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Reclaimed Mahogany/Oak Sandwich - Danish 1950's Poul Jensen style Z Chair

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Project by CRUDESKINNYB posted 04-27-2015 11:24 PM 3211 views 29 times favorited 20 comments Add to Favorites Watch

My second chair project based on a Danish 1950’s Poul Jensen design. Similar to the first one i posted not to long ago. Quite a bit more complicated to make due to the sandwiching of the wood and the shaping of the arms. Has taken about 5 or so weekends and some late nights.

Made from some old mahogany that used to be a science workbench and some oak that was an old table top.

Finished with brushed on Polyurethane varnish to start then followed by two wipe on coats which was a 1:2 ratio of thinner and varnish. Wipe on was a lot easier to apply.

No plans for this, Just drew a new template for the side pieces and prototyped the arms with scrap first.

The underside of the arms are curved. Used the bandsaw for most of it then belt sander then RO sander.

Cushion is currently an ikea one but i have ordered some foam and some nice duck egg blue material to cover it with.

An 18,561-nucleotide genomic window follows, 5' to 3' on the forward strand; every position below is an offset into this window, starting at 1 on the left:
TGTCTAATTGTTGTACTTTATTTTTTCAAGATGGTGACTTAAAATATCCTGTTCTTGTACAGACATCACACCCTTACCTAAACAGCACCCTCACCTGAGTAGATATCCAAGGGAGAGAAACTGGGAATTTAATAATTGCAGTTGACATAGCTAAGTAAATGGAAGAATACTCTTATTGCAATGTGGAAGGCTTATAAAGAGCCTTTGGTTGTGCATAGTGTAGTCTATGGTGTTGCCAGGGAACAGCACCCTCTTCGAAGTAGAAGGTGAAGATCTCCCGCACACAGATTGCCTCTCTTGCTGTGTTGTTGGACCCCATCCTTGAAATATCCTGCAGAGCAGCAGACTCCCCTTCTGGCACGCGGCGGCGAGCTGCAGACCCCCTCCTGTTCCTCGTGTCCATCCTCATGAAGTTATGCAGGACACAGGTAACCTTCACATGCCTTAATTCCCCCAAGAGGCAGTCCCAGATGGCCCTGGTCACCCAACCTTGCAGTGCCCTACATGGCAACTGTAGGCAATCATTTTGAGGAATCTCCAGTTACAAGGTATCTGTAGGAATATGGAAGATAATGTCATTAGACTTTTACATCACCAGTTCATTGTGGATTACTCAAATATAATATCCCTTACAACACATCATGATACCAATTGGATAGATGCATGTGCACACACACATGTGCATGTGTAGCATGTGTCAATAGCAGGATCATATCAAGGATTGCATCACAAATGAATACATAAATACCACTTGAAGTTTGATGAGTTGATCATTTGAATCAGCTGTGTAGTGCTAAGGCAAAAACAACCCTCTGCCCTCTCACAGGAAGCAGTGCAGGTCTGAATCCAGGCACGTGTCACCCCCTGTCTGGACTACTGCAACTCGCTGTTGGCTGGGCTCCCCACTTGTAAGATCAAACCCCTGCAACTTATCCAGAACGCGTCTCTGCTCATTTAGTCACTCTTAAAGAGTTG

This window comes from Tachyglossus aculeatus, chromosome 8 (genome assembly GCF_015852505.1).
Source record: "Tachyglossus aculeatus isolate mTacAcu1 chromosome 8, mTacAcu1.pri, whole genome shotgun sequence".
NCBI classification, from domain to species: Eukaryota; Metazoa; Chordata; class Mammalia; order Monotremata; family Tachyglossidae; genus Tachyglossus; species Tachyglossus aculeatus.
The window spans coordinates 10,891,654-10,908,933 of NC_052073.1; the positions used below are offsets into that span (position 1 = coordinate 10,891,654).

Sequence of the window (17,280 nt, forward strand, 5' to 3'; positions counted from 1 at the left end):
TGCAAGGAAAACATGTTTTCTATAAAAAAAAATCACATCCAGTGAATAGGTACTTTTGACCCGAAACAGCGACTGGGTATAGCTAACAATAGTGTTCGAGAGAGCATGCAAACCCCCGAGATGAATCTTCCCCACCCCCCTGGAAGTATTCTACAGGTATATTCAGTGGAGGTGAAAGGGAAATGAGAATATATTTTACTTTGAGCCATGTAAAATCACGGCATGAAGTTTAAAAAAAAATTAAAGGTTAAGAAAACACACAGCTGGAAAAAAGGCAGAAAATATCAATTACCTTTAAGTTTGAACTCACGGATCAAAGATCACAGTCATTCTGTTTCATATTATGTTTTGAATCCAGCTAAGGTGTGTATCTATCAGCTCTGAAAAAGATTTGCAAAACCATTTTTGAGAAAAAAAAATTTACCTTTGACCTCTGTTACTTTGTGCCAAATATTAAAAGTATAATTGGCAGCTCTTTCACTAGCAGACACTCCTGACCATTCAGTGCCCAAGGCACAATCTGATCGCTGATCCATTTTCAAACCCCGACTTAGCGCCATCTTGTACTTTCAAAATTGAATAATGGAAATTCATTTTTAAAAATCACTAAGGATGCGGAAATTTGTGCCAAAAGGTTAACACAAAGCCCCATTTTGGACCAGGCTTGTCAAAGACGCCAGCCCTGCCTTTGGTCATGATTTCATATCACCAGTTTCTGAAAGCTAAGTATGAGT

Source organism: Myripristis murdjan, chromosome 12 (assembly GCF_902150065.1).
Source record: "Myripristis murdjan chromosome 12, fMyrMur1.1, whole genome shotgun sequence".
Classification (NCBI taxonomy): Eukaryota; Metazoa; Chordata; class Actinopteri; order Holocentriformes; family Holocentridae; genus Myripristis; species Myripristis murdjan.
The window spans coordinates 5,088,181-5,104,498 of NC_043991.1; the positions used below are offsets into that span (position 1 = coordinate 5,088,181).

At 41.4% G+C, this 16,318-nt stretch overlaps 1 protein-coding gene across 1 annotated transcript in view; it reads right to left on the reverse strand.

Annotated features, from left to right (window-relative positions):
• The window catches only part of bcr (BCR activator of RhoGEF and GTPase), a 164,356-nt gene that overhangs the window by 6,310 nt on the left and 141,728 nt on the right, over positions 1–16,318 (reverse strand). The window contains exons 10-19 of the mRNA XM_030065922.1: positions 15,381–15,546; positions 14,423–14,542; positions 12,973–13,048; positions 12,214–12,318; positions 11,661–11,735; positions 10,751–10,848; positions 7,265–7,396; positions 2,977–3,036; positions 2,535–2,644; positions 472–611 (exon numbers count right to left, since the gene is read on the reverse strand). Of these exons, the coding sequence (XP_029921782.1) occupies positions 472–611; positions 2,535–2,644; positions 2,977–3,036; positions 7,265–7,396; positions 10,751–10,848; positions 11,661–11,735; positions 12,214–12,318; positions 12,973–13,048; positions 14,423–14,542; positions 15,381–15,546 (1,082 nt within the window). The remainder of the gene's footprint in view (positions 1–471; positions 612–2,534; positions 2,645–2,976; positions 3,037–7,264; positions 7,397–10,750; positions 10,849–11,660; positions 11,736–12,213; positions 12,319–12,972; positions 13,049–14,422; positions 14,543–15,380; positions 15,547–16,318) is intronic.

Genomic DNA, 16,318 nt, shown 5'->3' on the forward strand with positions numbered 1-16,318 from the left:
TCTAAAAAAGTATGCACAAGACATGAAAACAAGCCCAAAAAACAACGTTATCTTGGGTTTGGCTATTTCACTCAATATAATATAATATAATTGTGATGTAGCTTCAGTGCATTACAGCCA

A fun but complicated project that i seemed to learn a lot from.

Thanks for looking.
(previous project) http://lumberjocks.com/projects/142866


Template used for routing using flush trim bit.





20 comments so far

View siavosh's profile

siavosh

674 posts in 1334 days


#1 posted 04-27-2015 11:53 PM

I love this style, excellent execution. Did you have to spent a lot of time trying to find straight grain lumber to make parts to be as thin as they are?

-- http://woodspotting.com/ -- Discover the most interesting woodworking blogs from around the world

View Albe's profile

Albe

210 posts in 1474 days


#2 posted 04-28-2015 02:55 AM

very nice

-- Be yourself everyone else is already taken.

View kaerlighedsbamsen's profile

kaerlighedsbamsen

1177 posts in 1176 days


#3 posted 04-28-2015 07:42 AM

Wow! Just the kind of furniture I like to see- way too little MCM styff around here.
Like the detail with the lighter strip of wood. But best of all: the shape. Am quite impressed that you just frehanded a template and went along. Looks comfy.

How did it work for you using old timber?

Things like this sets a high standard. I realy hope to see more from your workshop in the future.
Thanks for sharing

-- "Do or Do not. There is no try." - Yoda

View scottishbob's profile